Week 3 of Advent | Mark McEntire
Friday, December 21
At no point during my childhood could you have asked me “What do you want to be when you grow up?” and received the answer “A religion professor.” Among the things I remember wanting to be are baseball player, astronomer, basketball player, novelist, and Jacques Cousteau.
As human beings we have the capacity for imagination and wild dreams, but only a tiny percentage of those dreams ever come true. So, what is the role in our lives of all those other dreams?
A couple of our texts for today have to do with dreams that never materialized. The prophet named Isaiah lived in the days of a sharp division between north and south in Israel and frightening international threats against both nations. The book we call Isaiah records a powerful and moving vision. It is part national unity:
The jealousy of Ephraim shall depart the
hostility of Judah shall be cut off (11.13a).
It is also part vengeance:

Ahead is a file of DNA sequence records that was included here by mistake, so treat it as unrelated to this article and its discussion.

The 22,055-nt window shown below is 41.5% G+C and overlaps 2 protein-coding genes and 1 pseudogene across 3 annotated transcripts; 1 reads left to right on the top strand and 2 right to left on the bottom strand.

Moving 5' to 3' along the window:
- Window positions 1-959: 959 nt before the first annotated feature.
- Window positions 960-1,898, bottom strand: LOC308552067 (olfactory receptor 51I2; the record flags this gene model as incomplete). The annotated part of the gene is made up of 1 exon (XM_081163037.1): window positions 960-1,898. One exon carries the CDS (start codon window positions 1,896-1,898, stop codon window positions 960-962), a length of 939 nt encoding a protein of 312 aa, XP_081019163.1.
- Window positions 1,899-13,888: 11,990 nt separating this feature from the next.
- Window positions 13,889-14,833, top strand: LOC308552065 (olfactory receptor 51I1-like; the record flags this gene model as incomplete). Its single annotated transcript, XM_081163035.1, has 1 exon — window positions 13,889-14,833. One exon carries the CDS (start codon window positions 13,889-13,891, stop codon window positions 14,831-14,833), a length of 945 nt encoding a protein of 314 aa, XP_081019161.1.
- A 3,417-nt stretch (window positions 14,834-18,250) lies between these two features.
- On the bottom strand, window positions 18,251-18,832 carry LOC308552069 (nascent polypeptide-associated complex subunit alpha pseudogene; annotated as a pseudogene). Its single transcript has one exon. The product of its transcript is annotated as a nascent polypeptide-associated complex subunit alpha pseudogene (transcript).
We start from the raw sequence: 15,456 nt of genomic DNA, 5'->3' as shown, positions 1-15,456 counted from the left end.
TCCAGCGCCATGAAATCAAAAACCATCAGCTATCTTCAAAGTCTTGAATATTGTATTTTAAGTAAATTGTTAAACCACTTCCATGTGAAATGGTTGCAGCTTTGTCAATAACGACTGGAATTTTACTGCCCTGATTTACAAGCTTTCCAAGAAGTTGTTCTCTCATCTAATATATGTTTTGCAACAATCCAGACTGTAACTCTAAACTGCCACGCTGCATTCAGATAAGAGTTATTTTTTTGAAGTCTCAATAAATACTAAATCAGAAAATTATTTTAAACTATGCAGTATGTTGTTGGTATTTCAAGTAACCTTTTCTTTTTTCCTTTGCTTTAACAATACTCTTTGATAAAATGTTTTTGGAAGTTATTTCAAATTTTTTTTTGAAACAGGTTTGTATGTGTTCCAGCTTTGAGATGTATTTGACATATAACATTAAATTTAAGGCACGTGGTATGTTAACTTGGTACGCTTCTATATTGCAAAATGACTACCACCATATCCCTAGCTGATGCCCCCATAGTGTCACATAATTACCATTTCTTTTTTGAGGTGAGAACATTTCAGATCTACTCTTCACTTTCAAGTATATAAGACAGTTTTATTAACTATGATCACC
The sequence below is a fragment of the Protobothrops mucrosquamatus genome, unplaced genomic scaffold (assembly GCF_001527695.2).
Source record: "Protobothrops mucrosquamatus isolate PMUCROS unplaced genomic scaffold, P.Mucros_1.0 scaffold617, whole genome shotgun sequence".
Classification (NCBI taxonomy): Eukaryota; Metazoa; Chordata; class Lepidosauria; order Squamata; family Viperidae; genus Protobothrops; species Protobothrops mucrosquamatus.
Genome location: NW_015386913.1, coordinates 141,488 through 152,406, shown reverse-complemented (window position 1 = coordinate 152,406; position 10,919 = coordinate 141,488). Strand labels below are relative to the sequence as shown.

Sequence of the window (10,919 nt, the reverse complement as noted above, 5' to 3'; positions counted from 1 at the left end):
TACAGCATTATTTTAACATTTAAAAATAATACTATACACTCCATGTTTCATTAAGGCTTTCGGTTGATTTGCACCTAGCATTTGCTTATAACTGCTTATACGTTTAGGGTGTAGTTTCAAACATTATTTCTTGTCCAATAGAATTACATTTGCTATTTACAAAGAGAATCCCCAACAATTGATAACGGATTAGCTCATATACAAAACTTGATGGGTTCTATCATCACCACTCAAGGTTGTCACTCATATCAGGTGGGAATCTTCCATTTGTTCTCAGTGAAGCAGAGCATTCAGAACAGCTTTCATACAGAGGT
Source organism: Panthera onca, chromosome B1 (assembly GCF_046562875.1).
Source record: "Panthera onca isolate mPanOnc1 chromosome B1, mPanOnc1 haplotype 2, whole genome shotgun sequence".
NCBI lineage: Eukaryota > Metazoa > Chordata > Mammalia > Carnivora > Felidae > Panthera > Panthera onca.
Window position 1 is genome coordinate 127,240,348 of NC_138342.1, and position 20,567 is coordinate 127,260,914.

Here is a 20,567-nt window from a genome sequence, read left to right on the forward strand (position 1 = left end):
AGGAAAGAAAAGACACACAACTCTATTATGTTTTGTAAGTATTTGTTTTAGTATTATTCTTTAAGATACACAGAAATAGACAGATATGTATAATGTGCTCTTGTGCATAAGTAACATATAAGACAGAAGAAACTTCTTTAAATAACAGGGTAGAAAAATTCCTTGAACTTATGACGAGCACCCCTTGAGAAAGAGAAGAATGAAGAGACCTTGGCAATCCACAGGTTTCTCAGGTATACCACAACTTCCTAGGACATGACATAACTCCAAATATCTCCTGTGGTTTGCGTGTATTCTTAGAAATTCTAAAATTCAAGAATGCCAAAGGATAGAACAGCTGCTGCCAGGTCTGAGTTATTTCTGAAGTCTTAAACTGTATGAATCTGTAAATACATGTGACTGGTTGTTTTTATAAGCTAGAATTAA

But they shall swoop down on the backs of the Philistines in the west,
together they shall plunder the people of the east (11.14a).
It is very difficult to match these imagined events with any reality we know about ancient Israel in the subsequent days.
Luke 1.16-17 reports an angel’s words to Zechariah about the coming life of his son, John the Baptist:
He will turn many of the people of Israel to the Lord their God.
With the spirit and power of Elijah he will go before him, to turn
the hearts of parents to their children, and the disobedient to
the wisdom of the righteous, to make ready a people prepared
for the Lord.
While John seems to have gained something of a following, and serves in the gospel stories to introduce Jesus, he died an ignominious death as a political prisoner. The dream for his son given Zechariah by the angel is, at best, partially realized.
Advent is a time of broken or unrealized dreams for many of us. The holidays themselves may not live up to the visions that our imaginations are constructing right now. This gives us a chance to recognize how our dreams carry us in the present, regardless of the precision of their realization in the future.
Professor, School of Religion
To download a digital copy of the 2012 Advent Guide, put out by Belmont’s School of Religion, click here.